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Ruddock v. Mueller

United States District Court, S.D. Illinois

August 1, 2018

ANDRE RUDDOCK, #B61610, Plaintiff,
v.
ROBERT MUELLER and KEVIN KINK, Defendants.

          MEMORANDUM & ORDER

          MICHAEL J. REAGAN CHIEF JUDGE

         Plaintiff Andre Ruddock, an inmate who is currently incarcerated at Robinson Correctional Center (“Robinson”), brings this pro se civil rights action pursuant to 42 U.S.C. § 1983 for deprivations of his constitutional rights at Centralia Correctional Center (“Centralia”). (Doc. 1). According to the Complaint, two former employees of Wexford Health Sources, Inc., named Martha Cowgill and Veronica Lehman, were permanently prohibited from visiting inmates in the Illinois Department of Corrections (“IDOC”) in May 2016. (Doc. 1, pp. 7-14). Both individuals were on Plaintiff's list of approved visitors at the time the visitation restriction was imposed. Id. Plaintiff claims that Warden Robert Mueller and Assistant Warden Kevin Kink instituted the ban in violation of his First Amendment right to freedom of association and Fourteenth Amendment right to due process of law. Id. He seeks declaratory judgment and monetary damages. (Doc. 1, pp. 14-16). He also requests reinstatement of his visitation privileges with both individuals.[1] Id.

         This case is now before the Court for preliminary review of the Complaint (Doc. 1) pursuant to 28 U.S.C. § 1915A, which provides:

(a) Screening - The court shall review, before docketing, if feasible or, in any event, as soon as practicable after docketing, a complaint in a civil action in which a prisoner seeks redress from a governmental entity or officer or employee of a governmental entity.
(b) Grounds for Dismissal - On review, the court shall identify cognizable claims or dismiss the complaint, or any portion of the complaint, if the complaint-
(1) is frivolous, malicious, or fails to state a claim on which relief may be granted; or
(2) seeks monetary relief from a defendant who is immune from such relief.

         An action or claim is frivolous if “it lacks an arguable basis either in law or in fact.” Neitzke v. Williams, 490 U.S. 319, 325 (1989). Frivolousness is an objective standard that refers to a claim that any reasonable person would find meritless. Lee v. Clinton, 209 F.3d 1025, 1026-27 (7th Cir. 2000). An action fails to state a claim upon which relief can be granted if it does not plead “enough facts to state a claim to relief that is plausible on its face.” Bell Atlantic Corp. v. Twombly, 550 U.S. 544, 570 (2007). The claim of entitlement to relief must cross “the line between possibility and plausibility.” Id. at 557. At this juncture, the factual allegations of the pro se complaint are to be liberally construed. See Rodriguez v. Plymouth Ambulance Serv., 577 F.3d 816, 821 (7th Cir. 2009).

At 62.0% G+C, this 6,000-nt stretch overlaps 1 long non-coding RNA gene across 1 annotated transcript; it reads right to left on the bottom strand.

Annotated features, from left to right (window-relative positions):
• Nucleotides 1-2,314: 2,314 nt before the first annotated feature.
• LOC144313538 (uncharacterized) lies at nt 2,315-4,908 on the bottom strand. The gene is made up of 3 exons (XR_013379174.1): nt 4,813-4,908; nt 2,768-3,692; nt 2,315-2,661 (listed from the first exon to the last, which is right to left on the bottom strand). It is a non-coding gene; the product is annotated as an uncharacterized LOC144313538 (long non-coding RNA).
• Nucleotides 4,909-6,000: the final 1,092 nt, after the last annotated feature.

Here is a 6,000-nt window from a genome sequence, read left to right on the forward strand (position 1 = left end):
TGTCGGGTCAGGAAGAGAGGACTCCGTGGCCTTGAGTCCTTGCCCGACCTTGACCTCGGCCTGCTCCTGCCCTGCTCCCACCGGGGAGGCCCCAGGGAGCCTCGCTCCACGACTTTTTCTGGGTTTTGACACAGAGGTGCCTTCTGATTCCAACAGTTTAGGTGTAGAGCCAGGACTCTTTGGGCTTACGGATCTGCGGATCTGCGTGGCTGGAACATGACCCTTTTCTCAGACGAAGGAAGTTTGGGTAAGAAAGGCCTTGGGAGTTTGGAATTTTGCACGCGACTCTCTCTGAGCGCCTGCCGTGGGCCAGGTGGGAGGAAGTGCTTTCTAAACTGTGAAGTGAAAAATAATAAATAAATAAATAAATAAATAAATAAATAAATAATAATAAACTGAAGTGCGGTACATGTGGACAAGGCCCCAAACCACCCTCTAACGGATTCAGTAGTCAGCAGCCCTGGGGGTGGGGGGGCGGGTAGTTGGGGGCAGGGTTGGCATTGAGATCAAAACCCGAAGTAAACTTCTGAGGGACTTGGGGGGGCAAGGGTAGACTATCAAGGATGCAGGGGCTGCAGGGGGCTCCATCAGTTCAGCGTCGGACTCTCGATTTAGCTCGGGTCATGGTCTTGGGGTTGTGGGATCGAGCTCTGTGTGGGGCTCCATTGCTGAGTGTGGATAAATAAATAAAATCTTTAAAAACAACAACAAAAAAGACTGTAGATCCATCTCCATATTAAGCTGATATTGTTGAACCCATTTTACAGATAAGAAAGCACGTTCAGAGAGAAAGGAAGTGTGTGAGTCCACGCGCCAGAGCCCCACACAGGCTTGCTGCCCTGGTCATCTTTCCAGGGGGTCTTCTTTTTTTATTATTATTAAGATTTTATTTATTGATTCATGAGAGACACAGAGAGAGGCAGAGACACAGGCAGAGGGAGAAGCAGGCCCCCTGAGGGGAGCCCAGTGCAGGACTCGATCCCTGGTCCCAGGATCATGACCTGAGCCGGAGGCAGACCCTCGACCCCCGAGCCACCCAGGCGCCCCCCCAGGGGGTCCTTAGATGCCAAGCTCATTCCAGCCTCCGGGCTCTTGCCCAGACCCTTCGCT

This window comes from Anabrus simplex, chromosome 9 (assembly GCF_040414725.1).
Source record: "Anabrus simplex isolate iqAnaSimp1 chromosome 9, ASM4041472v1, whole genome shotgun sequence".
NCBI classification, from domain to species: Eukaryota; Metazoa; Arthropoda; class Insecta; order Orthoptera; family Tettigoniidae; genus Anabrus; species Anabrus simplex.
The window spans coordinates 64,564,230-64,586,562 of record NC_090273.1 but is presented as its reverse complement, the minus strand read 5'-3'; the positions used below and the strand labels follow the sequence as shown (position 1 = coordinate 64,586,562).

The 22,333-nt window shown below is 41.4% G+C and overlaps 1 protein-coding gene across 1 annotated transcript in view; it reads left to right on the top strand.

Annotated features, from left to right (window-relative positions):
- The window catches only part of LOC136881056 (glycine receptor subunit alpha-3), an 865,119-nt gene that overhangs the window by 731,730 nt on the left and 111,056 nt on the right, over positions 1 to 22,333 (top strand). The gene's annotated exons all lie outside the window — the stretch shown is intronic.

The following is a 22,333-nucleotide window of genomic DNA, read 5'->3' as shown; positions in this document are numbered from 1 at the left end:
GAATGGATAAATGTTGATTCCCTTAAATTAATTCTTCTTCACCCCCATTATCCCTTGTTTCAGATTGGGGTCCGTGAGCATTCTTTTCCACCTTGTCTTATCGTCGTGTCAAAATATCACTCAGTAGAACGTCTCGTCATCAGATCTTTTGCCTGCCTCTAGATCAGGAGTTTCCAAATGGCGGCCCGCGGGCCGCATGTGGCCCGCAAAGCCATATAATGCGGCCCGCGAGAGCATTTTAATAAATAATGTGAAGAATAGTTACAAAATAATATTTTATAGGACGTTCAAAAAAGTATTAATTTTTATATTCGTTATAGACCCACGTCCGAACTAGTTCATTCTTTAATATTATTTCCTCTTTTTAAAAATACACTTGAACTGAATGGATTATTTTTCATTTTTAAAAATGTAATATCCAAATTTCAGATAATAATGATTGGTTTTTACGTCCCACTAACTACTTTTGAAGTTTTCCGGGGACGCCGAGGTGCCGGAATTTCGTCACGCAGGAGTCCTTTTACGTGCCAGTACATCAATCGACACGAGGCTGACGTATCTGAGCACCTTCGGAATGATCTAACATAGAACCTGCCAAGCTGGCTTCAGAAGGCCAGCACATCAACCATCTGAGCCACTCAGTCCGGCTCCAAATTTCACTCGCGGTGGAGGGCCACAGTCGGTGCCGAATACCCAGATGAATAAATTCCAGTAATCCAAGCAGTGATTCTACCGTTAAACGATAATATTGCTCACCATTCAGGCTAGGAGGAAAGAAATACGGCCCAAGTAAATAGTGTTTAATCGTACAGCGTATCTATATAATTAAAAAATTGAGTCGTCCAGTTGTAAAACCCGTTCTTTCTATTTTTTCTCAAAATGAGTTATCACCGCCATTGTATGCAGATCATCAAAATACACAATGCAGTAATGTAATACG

The Complaint

         According to the allegations in the Complaint, Plaintiff has been in custody since the age of sixteen. (Doc. 1, p. 8). He anticipates being released when he is forty-six years old. Id. His projected parole date is 2022.[2] Plaintiff will return to society as a middle-aged adult who “knows nothing about the [twenty-first] century.” Id. He has no family support system to help him with this reintegration, and he wants to avoid the gang and drug scene he encountered in Chicago as a teenager. Id.

         During his incarceration at Shawnee Correctional Center (“Shawnee”), Plaintiff befriended two female employees of Wexford Health Sources, Inc. (“Wexford”), named Martha Cowgill and Veronica Lehman. (Doc. 1, p. 7). At the time, Cowgill and Lehman worked in Shawnee's health care unit (“HCU”). Id. Plaintiff met both of them while serving as a volunteer caretaker for terminally ill inmates. Id. Plaintiff's friendship with Cowgill and Lehman survived his transfer and their resignations from Shawnee. Id.

         A month after Plaintiff transferred to Centralia in March 2015, Cowgill contacted him and informed him that she was no longer employed by Wexford. (Doc. 1, p. 7). She expressed her desire to help Plaintiff with his rehabilitation by offering him moral and spiritual support. Id. Plaintiff submitted a proposed Offender Visiting List containing Cowgill's name pursuant to Department Rule 525(a), and the warden approved it on May 7, 2015. Id. During the next year, Cowgill visited Plaintiff twice each month without any violations of facility regulations, department rules, state law, or federal law. Id.